How to Draw a Nyala

In this quick tutorial you'll learn how to draw a Nyala in 9 easy steps - great for kids and novice artists.

The images above represent how your finished drawing is going to look and the steps involved.

Below are the individual steps - you can click on each one for a High Resolution printable PDF version.

At the bottom you can read some interesting facts about the Nyala.

Make sure you also check out any of the hundreds of drawing tutorials grouped by category.

How to Draw a Nyala - Step-by-Step Tutorial

Step 1: Begin by drawing the outline of the Nyala's head and neck. Draw a rounded M-shaped line for the antelope's ears, then draw a conical shape for its face. Draw two curved lines to show the graceful neck of the Nyala.

Step 2: Draw a tiny oval for the eye and then draw a small curved line to add detail to the nose of the Nyala.

Step 3: Starting from the bottom of the neck, draw a long, curved line for the back of the Nyala.

Step 4: Now, draw two long, curved lines for the thin, front leg of the Nyala.

Step 5: Draw two bent lines to show the raised front leg on the other side of the antelope. Draw the tapered hoof of the Nyala at the end of the leg.

Step 6: From the right, front leg, draw a curved line for the belly of the antelope. Then, draw the outline of the right, hind leg using curved lines. Make the hind leg more muscular than the front legs.

Step 7: Using a curved line, draw the outline of the other hind leg. Draw just the lower part of the leg to make your drawing seem more realistic.

Step 8: Draw a curved line at the back of the Nyala to show its small tail.

Step 9: Draw long and thin loop shapes across the back to show the striped markings of the Nyala. Draw few ring shaped spots on the face and legs to complete your drawing. You can color your drawing of the Nyala after you finish it.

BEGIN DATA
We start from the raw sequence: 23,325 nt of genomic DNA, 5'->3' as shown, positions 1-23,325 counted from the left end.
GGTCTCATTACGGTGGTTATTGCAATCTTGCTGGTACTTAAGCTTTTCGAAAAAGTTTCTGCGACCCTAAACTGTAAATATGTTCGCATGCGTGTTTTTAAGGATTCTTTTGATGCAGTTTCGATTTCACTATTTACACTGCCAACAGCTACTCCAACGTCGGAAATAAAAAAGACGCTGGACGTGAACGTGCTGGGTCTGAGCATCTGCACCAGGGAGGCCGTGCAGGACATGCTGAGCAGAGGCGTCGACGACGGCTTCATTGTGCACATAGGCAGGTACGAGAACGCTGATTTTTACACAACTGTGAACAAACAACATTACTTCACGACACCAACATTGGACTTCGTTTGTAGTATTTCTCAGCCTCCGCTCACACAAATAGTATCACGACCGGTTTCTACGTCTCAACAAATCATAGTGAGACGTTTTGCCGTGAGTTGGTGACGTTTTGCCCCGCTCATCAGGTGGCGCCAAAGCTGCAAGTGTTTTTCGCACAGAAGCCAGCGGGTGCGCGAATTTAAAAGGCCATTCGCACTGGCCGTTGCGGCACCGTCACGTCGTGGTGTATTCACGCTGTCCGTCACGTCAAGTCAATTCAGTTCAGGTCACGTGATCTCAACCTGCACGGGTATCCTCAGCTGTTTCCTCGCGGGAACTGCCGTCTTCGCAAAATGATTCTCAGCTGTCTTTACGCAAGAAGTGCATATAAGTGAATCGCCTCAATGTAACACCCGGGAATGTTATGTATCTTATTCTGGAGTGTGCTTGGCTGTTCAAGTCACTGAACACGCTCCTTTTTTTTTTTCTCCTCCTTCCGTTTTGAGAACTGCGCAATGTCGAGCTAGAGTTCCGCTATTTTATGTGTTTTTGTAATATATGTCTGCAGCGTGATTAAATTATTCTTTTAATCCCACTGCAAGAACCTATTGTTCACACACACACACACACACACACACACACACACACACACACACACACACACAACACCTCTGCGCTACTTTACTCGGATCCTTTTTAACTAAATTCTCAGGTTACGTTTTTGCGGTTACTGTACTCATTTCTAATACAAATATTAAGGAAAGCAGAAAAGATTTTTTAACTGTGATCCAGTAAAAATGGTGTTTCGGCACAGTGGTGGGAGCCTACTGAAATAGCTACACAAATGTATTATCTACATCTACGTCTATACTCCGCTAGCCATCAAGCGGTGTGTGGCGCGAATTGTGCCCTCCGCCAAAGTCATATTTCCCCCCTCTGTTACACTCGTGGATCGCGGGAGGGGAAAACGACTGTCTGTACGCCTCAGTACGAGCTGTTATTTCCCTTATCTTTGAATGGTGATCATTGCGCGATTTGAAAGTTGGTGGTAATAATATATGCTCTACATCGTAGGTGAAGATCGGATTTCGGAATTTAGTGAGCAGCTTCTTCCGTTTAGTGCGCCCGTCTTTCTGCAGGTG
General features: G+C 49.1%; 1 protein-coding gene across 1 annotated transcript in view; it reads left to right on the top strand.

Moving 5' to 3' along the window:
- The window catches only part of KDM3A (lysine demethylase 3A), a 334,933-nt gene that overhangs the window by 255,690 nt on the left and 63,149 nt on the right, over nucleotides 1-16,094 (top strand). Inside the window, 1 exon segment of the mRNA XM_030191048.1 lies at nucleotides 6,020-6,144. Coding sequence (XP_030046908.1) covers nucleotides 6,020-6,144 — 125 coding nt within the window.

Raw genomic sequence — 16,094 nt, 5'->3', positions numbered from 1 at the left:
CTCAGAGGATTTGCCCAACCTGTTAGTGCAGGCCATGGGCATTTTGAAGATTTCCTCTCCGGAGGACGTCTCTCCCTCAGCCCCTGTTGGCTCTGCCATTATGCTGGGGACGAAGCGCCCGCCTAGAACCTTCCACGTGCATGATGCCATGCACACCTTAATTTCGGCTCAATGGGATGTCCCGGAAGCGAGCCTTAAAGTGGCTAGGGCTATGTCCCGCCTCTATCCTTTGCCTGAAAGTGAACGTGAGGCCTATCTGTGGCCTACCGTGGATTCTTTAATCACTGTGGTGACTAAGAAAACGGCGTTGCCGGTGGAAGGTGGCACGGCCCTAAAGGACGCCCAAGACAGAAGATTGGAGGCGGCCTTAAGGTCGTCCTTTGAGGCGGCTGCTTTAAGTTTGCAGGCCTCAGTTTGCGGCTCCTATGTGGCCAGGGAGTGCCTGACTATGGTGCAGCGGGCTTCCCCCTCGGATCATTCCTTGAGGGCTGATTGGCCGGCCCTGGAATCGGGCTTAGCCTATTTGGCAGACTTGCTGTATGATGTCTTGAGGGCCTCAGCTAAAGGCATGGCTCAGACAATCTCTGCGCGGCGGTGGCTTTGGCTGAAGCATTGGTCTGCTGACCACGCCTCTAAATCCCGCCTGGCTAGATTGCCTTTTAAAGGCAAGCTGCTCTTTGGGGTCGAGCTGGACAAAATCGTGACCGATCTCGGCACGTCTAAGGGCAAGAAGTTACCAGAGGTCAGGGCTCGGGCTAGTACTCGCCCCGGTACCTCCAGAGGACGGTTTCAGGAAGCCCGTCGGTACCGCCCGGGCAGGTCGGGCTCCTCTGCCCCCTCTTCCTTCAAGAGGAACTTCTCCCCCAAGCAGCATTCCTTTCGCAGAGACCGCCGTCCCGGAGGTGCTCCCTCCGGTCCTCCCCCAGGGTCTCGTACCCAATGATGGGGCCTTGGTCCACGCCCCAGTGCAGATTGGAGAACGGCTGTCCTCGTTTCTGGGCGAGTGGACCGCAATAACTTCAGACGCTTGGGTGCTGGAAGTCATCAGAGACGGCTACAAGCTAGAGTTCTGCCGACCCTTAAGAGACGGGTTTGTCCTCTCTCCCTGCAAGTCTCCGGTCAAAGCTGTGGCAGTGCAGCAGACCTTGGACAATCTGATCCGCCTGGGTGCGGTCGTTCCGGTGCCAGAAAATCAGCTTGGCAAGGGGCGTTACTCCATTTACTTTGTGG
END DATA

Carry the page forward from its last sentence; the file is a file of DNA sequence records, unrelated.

Interesting Facts about the Nyala (Tragelaphus angasi):

The Nyala is a species of antelope that lives only in southeastern African countries. It is 135 to 195 centimeters long and weighs anywhere from 55 to 140 kilograms. There is such a wide difference in weights, because the male and female Nyala are very different-looking. Females are a reddish brown with white stripes, but males are a deep almost bluish grey or brown. In addition, males have long, spiraling, yellow-tipped horns.

Did you know?

  • When a Nyala is startled, it makes a sharp sound that sounds like a dog bark.
  • The main predators of baby Nyala are baboons and raptors (meat-eating birds).
  • Over 80% of the world’s population of Nyala live in sanctuaries and protected national parks.
  • Another 10-15% of Nyalas live on private land, including game reserves.
  • The total population of Nyala was last measured in 1999, at thirty-two thousand individuals.

The Nyala is listed as a species of Least Concern by the International Union for Conservation of Nature. There are enough Nyala living in the wild that they are not currently in danger of extinction. All the same, the male Nyala are a high-demand game animal in Africa. Unfortunately, there is poaching of the Nyala for their beautiful spiral horns.